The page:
- Representatives-elect in the U.S. House have taken votes on 12 ballots for House Speaker this week without reaching the 218 threshold needed to secure a victory.
- Rep. Kevin McCarthy of California secured 214 votes on the most recent 12th ballot, four votes shy of the majority needed.
U.S. Rep. Dan Bishop of North Carolina’s 8th congressional district flipped his vote for House Speaker to Rep. Kevin McCarthy of California after voting for an alternative on the previous 11 ballots. The change came on the 12th ballot for House Speaker on the afternoon of Jan. 6.
According to an analysis by CBS News, the vote this week has been the most ballots for House Speaker in the modern era, dating back to the Civil War.
On Jan. 5, Bishop took to the House floor to nominate Florida U.S. Rep. Bryon Donalds for Speaker, rather than throw his support behind McCarthy.
“Let me help my colleagues in the minority understand, we are doing the peoples’ business,” Bishop said at the time. “That’s what these three days have been about. We are committed to make change to this institution that has lost its way. It is epitomized in the $1.7 trillion omnibus rammed through this institution just two weeks ago. Ladies and gentlemen, I came to fix this broken system.”
“America needs men and women of courage to do something new in Congress so that Congress can serve the American people,” Bishop added.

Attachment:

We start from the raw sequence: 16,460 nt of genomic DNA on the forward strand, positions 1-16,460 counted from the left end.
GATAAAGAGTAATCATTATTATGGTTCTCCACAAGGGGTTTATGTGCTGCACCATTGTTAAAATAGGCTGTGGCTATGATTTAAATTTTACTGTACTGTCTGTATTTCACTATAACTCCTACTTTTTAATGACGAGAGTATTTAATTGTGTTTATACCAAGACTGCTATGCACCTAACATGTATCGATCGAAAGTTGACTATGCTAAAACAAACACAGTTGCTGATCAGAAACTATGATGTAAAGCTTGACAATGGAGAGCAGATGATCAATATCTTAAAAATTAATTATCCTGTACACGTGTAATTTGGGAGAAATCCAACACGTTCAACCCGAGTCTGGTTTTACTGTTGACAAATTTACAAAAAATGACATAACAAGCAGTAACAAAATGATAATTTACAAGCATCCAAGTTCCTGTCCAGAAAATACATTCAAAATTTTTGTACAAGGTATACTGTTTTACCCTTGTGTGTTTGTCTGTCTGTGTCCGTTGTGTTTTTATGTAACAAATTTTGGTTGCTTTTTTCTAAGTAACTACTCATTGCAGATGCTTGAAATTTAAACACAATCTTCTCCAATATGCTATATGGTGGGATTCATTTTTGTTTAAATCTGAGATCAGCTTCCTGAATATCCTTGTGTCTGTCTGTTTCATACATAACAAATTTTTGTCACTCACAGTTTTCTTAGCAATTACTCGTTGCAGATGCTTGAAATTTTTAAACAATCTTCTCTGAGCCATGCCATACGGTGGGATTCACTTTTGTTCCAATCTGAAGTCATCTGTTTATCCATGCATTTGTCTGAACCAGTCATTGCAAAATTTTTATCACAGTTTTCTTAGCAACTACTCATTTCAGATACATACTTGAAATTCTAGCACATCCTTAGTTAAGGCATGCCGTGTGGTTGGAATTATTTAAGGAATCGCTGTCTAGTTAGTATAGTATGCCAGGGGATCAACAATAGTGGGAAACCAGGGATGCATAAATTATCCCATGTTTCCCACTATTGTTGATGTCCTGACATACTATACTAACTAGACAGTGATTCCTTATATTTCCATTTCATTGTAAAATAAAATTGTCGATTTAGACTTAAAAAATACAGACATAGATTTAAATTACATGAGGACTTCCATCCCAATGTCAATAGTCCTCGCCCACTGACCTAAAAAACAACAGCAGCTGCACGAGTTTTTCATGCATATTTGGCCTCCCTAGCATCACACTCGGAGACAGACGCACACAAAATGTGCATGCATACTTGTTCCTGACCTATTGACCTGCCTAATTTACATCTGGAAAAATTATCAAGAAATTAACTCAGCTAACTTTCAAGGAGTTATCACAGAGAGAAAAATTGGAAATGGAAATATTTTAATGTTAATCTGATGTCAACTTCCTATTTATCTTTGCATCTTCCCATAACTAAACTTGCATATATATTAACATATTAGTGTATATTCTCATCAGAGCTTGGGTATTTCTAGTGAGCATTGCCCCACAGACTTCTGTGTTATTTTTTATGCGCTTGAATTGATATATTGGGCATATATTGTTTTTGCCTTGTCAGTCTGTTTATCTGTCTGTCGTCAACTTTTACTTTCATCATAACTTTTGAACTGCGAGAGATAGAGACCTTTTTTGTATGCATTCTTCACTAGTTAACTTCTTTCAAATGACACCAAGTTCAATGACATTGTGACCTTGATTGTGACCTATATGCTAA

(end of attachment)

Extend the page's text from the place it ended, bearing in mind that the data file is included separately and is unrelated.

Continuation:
Before votes on the first ballot were even cast on Jan. 3., Bishop tweeted a statement in opposition to McCarthy.
“For any two-year session of the U.S. House, the vote for speakership is generally considered to be the easiest one of the entire session. Not so this time,” said Dr. Michael Bitzer, a political science professor at Catawba College in Salisbury.
Republicans have a slim 222-to-213 seat advantage over Democrats in the U.S. House. A nominee for House Speaker must secure at least 218 votes for victory.
For their part, Democrats have stayed united in backing Rep. Hakeem Jeffries of New York for House Speaker. He secured 212 votes on each of the first 11 ballots, and 211 votes on the 12th ballot. McCarthy secured 203 votes on the first two ballots, 202 votes on the third ballot, 201 on the fourth through seventh ballots, 200 on the ninth through 11th ballots, and 214 votes on the 12th ballot.
Rep. Patrick McHenry of N.C.’s 10th congressional district has been floated as a potential compromise nominee for House Speaker, although he hasn’t been nominated for a ballot yet. McHenry was tapped to chair the House Financial Services Committee in the new Congress.